Naperville mayoral candidates are prioritizing public safety, but in different ways

Naperville mayoral candidates Scott Wehrli and Benny White have differing views on a shared priority if elected: public safety.

White, a Naperville city councilman, and Wehrli, a longtime liquor commission member, both said they're committed to preserving the city's status as one of the safest communities in the nation.

But while White said the focus should be on developing and recruiting a larger candidate pool for police officers, Wehrli aims to create an atmosphere where criminal activity is more unwelcome.

Candidate Tiffany Stephens, who runs a nonprofit organization, did not participate in the Daily Herald endorsement interview, did not submit a candidate questionnaire and did not respond to emailed questions.

"People are not applying for these jobs right now," said White, a retired Army officer and an ROTC instructor at Joliet West High School. "In order for us to sustain that great police force, we've got to think a little bit out of the box to figure out how we're going to get more people to sign up and be a police officer.

"We're good right now," he said. "But as time continues, if all we're going to get is less than twenty people on the list, I'm really concerned about the quality of our forces going down."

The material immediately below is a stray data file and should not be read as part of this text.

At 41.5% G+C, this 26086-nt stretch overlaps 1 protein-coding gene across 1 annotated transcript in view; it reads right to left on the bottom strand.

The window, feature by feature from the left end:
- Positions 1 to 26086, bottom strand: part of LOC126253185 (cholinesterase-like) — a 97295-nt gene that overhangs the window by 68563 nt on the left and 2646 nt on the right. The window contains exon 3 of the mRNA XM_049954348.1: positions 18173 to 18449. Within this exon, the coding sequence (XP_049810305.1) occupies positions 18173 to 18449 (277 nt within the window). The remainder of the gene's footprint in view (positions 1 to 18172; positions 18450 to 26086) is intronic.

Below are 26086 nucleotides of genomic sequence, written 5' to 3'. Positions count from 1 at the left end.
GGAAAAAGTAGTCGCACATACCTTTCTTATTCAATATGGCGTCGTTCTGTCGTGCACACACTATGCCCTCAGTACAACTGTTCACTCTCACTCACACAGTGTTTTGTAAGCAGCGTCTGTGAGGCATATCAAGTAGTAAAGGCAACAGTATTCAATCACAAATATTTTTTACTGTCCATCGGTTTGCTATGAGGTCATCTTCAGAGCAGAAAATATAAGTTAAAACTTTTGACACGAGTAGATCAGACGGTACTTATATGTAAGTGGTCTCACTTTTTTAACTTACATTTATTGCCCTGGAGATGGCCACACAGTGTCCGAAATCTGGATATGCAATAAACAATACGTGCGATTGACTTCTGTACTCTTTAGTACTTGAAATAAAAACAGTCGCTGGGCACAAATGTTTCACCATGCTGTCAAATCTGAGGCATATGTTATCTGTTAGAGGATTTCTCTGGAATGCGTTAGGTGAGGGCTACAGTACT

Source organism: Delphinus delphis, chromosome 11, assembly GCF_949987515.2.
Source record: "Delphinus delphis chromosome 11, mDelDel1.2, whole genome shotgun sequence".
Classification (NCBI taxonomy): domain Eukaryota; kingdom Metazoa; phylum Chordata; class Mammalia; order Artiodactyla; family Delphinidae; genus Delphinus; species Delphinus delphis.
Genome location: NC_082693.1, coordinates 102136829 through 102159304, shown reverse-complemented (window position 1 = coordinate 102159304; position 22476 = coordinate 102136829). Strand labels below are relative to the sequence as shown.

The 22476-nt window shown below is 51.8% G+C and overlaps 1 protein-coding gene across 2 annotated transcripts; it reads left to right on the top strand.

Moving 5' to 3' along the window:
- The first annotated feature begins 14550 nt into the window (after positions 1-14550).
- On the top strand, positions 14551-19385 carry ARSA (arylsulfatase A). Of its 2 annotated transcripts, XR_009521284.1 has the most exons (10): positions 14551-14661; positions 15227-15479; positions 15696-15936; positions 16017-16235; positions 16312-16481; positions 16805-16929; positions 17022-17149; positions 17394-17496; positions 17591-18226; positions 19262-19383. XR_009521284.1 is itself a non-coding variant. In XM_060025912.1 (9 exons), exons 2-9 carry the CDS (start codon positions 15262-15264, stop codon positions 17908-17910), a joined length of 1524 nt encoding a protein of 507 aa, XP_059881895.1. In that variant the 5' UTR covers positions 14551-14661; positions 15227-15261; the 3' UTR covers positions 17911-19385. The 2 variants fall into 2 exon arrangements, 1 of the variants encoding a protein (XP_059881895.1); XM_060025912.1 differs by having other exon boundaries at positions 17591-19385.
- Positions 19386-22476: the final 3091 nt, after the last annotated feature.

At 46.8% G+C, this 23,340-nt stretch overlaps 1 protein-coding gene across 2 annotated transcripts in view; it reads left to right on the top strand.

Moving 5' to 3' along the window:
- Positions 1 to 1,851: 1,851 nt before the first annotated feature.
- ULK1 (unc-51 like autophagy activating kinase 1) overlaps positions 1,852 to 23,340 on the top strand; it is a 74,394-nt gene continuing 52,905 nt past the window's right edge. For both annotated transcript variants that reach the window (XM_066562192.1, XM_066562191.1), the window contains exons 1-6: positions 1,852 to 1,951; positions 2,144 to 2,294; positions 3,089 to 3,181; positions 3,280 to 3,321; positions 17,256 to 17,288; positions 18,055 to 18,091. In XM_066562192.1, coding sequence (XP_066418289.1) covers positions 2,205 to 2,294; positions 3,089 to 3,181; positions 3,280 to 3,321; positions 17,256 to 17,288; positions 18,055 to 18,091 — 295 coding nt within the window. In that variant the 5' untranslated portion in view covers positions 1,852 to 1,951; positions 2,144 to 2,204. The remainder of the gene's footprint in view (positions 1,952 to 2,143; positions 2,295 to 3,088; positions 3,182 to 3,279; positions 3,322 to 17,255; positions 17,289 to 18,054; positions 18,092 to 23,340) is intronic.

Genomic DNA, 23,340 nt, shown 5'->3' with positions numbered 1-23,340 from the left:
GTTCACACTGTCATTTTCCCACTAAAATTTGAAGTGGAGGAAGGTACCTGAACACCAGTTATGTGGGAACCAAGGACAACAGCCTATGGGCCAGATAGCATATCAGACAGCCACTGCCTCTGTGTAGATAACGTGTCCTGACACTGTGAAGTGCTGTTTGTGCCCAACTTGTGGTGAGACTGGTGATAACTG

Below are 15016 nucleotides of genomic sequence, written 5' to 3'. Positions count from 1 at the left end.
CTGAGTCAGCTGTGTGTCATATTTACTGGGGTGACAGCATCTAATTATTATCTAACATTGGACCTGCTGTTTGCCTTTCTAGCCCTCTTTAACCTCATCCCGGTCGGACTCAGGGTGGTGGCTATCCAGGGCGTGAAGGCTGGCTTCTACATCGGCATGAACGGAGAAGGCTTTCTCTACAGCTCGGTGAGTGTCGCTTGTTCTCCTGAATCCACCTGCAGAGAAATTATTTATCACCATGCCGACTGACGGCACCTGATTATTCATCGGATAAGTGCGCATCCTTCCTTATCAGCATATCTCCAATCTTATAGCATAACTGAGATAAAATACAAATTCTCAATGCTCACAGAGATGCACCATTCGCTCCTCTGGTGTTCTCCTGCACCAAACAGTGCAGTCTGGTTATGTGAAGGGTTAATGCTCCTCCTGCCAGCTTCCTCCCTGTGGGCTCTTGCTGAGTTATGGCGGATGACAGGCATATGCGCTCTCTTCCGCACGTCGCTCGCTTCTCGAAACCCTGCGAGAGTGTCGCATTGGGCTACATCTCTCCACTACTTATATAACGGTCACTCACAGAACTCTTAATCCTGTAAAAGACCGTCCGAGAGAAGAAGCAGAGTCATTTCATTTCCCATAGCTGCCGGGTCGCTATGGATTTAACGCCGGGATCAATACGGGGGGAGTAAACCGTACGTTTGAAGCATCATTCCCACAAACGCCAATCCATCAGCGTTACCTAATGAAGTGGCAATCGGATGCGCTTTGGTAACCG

White said transfers from other communities have helped bolster the ranks of the police department, but he sees aggressive recruitment as the key to maintaining a strong force. According to White, the annual pool of potential officers has decreased in recent years from nearly 250 to fewer than 20.

Wehrli agreed maintaining a strong police force is critical to public safety, but he said the image Naperville projects figures into the overall equation. He pointed to the rising number of illegally possessed guns that have been seized as evidence criminals are entering the city at disturbing rates.

He also said policies restricting the ability to pursue suspects fleeing in cars shift the way officers do their job.

"Yes, we are ranked as one of the safest places in the country, but I don't want to see Naperville become the safest place in the country for people to do bad things," said Wehrli, who owns Dukane Precast and works for the Naperville Park District Police.

"We have to make ourselves a community that welcomes law enforcement, that is willing to work with law enforcement and understands their job is difficult," he said.

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